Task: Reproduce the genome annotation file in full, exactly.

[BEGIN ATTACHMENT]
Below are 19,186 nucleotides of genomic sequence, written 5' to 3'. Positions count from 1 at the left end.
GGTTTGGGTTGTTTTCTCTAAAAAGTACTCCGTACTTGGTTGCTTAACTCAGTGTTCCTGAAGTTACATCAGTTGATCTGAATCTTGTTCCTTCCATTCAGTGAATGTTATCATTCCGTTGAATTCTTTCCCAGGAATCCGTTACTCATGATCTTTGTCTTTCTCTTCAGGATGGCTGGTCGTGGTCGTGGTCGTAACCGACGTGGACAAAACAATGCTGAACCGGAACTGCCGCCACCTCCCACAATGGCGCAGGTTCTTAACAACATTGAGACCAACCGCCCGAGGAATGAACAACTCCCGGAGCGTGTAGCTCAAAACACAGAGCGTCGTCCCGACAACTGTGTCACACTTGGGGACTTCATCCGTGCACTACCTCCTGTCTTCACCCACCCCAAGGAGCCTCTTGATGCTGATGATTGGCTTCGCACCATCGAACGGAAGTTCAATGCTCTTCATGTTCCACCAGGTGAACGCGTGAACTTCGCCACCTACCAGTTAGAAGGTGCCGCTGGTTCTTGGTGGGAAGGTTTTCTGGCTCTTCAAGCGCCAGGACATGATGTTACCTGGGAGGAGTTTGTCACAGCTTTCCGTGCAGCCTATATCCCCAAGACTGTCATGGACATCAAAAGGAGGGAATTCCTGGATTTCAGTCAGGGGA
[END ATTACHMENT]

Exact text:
Below are 19,186 nucleotides of genomic sequence, written 5' to 3'. Positions count from 1 at the left end.
GGTTTGGGTTGTTTTCTCTAAAAAGTACTCCGTACTTGGTTGCTTAACTCAGTGTTCCTGAAGTTACATCAGTTGATCTGAATCTTGTTCCTTCCATTCAGTGAATGTTATCATTCCGTTGAATTCTTTCCCAGGAATCCGTTACTCATGATCTTTGTCTTTCTCTTCAGGATGGCTGGTCGTGGTCGTGGTCGTAACCGACGTGGACAAAACAATGCTGAACCGGAACTGCCGCCACCTCCCACAATGGCGCAGGTTCTTAACAACATTGAGACCAACCGCCCGAGGAATGAACAACTCCCGGAGCGTGTAGCTCAAAACACAGAGCGTCGTCCCGACAACTGTGTCACACTTGGGGACTTCATCCGTGCACTACCTCCTGTCTTCACCCACCCCAAGGAGCCTCTTGATGCTGATGATTGGCTTCGCACCATCGAACGGAAGTTCAATGCTCTTCATGTTCCACCAGGTGAACGCGTGAACTTCGCCACCTACCAGTTAGAAGGTGCCGCTGGTTCTTGGTGGGAAGGTTTTCTGGCTCTTCAAGCGCCAGGACATGATGTTACCTGGGAGGAGTTTGTCACAGCTTTCCGTGCAGCCTATATCCCCAAGACTGTCATGGACATCAAAAGGAGGGAATTCCTGGATTTCAGTCAGGGGA